My neighbour across the street complained to me that his wife's computer ran really slow, and that Outlook crashed a lot. Well, I don't use Outlook, but unfortunates who do, tell me that it crashes when it has too many messages and too many attachments. I offered to have a look.
After he brought over the computer, I promptly felt an uncomfortable feeling: this really was a personal computer, with pics of the kids, Skype running, links to favorite Web sites. I tried as much as possible to avoid looking at the personal stuff.
Anyhoo, here's some of the things I tackled to get the computer's speed up to an acceptable level.
First thing, I ran the Windows Experience Index, for it gives me an idea of which part of the hardware is slow. (WEI is in Windows Vista, 7, and 8, but has been pulled from 8.1 -- another reason to not upgrade.) This computer was pretty depressing, as the hard drive was the fastest element:
- Hard drive: 5.6/7.9
- RAM: 5.5
- Gaming graphics: 5.1
- CPU 4.9
- Aero graphics: 3.9
I am not too concerned about the slow speed of graphics, and there is not much that can be done about the slow CPU. So, the solution was to make the CPU work less and so appear to speed up.
First thing I did was add a spare 8GB micro USB thumbdrive, and set up ReadyBoost. Next thing was to find out what was making the CPU run slowly, the sluggish response, and the fan roaring away.
To see what was consuming CPU cycles, I opened the Resource Monitor. Get to it like this:
- Press Ctrl+Alt+Del
- Click Start Task Manager
- Select the Performance tab
- Click the Resource Monitor button
- Choose the CPU tab.
- Click the Average CPUheading so that the processes that consume the most CPU cycles over time are at the top of the list. See figure below (which shows my computer, not the one I was working on).
In the case of the problem computer, two processes were consuming 70% of the CPU cycle: one related to a piece of Apple software (about 40%), the other a drive monitor from Western Digital (about 30%).
I shut them down (right-click the name, and then choose End Process Tree), because they were not important. After a few minutes, the fan shut off, an audible indication the CPU was no longer labouring.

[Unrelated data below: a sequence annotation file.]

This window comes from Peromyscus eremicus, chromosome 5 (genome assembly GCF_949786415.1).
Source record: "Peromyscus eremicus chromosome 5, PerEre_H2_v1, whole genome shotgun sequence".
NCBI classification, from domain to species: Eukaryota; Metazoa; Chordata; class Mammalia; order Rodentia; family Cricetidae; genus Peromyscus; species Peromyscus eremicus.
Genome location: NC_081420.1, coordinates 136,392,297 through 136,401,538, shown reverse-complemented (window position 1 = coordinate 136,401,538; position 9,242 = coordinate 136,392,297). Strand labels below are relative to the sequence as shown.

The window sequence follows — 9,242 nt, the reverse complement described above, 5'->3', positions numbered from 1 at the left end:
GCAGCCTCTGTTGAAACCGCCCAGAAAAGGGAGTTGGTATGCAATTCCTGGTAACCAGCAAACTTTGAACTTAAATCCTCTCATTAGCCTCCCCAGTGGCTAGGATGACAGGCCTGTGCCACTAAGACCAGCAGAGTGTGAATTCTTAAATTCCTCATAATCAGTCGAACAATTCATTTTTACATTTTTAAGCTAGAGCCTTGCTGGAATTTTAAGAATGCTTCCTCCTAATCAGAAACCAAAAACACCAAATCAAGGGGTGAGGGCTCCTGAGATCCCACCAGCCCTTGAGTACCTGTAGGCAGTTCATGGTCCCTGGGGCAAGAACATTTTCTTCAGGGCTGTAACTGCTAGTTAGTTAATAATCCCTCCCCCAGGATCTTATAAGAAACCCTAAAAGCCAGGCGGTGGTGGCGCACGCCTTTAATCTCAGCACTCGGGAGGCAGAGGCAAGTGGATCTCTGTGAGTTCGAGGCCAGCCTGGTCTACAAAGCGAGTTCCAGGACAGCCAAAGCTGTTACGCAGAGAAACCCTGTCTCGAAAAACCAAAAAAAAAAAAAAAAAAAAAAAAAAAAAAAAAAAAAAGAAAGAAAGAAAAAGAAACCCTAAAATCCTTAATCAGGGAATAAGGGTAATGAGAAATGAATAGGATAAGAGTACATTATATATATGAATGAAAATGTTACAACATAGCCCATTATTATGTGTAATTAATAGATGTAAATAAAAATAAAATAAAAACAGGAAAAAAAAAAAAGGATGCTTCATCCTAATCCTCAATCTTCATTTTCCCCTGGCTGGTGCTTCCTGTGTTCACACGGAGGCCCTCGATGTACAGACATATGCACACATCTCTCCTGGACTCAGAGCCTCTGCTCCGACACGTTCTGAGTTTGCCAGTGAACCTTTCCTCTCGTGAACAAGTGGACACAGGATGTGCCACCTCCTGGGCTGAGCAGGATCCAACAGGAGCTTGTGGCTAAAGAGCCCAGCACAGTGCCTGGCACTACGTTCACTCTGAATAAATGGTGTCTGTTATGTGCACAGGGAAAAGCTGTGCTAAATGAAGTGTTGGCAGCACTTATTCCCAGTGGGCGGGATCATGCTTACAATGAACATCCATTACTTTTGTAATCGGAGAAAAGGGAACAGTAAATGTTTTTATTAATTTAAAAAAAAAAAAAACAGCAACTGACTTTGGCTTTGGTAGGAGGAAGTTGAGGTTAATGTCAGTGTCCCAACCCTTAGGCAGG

Next I used MsConfig to see what was being loaded during startup. Many applications today think they are so important that they have to be loaded first. To access MsConfig, click Start button, click Run, enter msconfig, and then press Enter. Click the Startup tab. (See figure below.)
I looked through the list, and deselected nearly 2/3s of the applications wanting to load at boot time. I picked things that just weren't that important, like all of the Apple software, that WD drive monitor, Adobe Reader, and Google Search Bar. Utility software that came with the computer was important, like support for the graphics board, well as crucial software like Dropbox.
In the list, I noticed no fewer than three anti-virus programs. Those would also slow down the CPU! I dechecked them, and then headed over to Control Panel | Uninstall a Program. I got rid of the three anti-virus programs; one was so cheeky that it insisted on emailing me a code number to uninstall it. I replaced them all with Microsoft's anti-virus, which (a) is free and (b) is pretty good (better than Avast, I have found). Download it from http://windows.microsoft.com/en-ca/windows/security-essentials-download
The last thing was to check the Outlook software. There I found the Trash had nearly 1000 emails. I recommended that she erase all that, as well as see what other emails she could remove from the Inbox.
With all this done, the computer now purred, instead of laboured.